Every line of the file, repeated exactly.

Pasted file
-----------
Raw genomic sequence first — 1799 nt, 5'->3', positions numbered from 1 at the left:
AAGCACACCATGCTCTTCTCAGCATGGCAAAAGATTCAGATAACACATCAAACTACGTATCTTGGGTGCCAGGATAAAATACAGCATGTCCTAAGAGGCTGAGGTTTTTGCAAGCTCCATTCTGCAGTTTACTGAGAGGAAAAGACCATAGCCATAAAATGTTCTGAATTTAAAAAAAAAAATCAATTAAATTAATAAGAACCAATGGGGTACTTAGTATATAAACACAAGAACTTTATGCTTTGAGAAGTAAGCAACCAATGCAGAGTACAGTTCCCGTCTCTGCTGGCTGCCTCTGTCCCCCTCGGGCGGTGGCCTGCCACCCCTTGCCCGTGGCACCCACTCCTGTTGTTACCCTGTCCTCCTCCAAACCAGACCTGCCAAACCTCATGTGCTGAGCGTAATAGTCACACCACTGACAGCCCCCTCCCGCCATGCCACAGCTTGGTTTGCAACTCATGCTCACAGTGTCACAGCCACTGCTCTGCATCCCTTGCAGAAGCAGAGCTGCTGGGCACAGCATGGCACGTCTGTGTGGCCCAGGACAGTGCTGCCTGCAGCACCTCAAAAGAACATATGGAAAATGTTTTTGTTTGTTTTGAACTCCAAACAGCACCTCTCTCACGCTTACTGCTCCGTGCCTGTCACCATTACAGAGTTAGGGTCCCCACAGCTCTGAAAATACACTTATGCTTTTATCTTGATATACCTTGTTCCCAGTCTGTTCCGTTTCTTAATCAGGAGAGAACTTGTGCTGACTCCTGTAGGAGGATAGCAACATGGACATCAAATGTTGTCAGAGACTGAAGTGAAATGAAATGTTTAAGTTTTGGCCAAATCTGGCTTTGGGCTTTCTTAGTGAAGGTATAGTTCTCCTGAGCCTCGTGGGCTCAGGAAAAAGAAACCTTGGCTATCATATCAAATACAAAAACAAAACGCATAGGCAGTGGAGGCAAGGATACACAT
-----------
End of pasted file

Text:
Raw genomic sequence first — 1799 nt, 5'->3', positions numbered from 1 at the left:
AAGCACACCATGCTCTTCTCAGCATGGCAAAAGATTCAGATAACACATCAAACTACGTATCTTGGGTGCCAGGATAAAATACAGCATGTCCTAAGAGGCTGAGGTTTTTGCAAGCTCCATTCTGCAGTTTACTGAGAGGAAAAGACCATAGCCATAAAATGTTCTGAATTTAAAAAAAAAAATCAATTAAATTAATAAGAACCAATGGGGTACTTAGTATATAAACACAAGAACTTTATGCTTTGAGAAGTAAGCAACCAATGCAGAGTACAGTTCCCGTCTCTGCTGGCTGCCTCTGTCCCCCTCGGGCGGTGGCCTGCCACCCCTTGCCCGTGGCACCCACTCCTGTTGTTACCCTGTCCTCCTCCAAACCAGACCTGCCAAACCTCATGTGCTGAGCGTAATAGTCACACCACTGACAGCCCCCTCCCGCCATGCCACAGCTTGGTTTGCAACTCATGCTCACAGTGTCACAGCCACTGCTCTGCATCCCTTGCAGAAGCAGAGCTGCTGGGCACAGCATGGCACGTCTGTGTGGCCCAGGACAGTGCTGCCTGCAGCACCTCAAAAGAACATATGGAAAATGTTTTTGTTTGTTTTGAACTCCAAACAGCACCTCTCTCACGCTTACTGCTCCGTGCCTGTCACCATTACAGAGTTAGGGTCCCCACAGCTCTGAAAATACACTTATGCTTTTATCTTGATATACCTTGTTCCCAGTCTGTTCCGTTTCTTAATCAGGAGAGAACTTGTGCTGACTCCTGTAGGAGGATAGCAACATGGACATCAAATGTTGTCAGAGACTGAAGTGAAATGAAATGTTTAAGTTTTGGCCAAATCTGGCTTTGGGCTTTCTTAGTGAAGGTATAGTTCTCCTGAGCCTCGTGGGCTCAGGAAAAAGAAACCTTGGCTATCATATCAAATACAAAAACAAAACGCATAGGCAGTGGAGGCAAGGATACACAT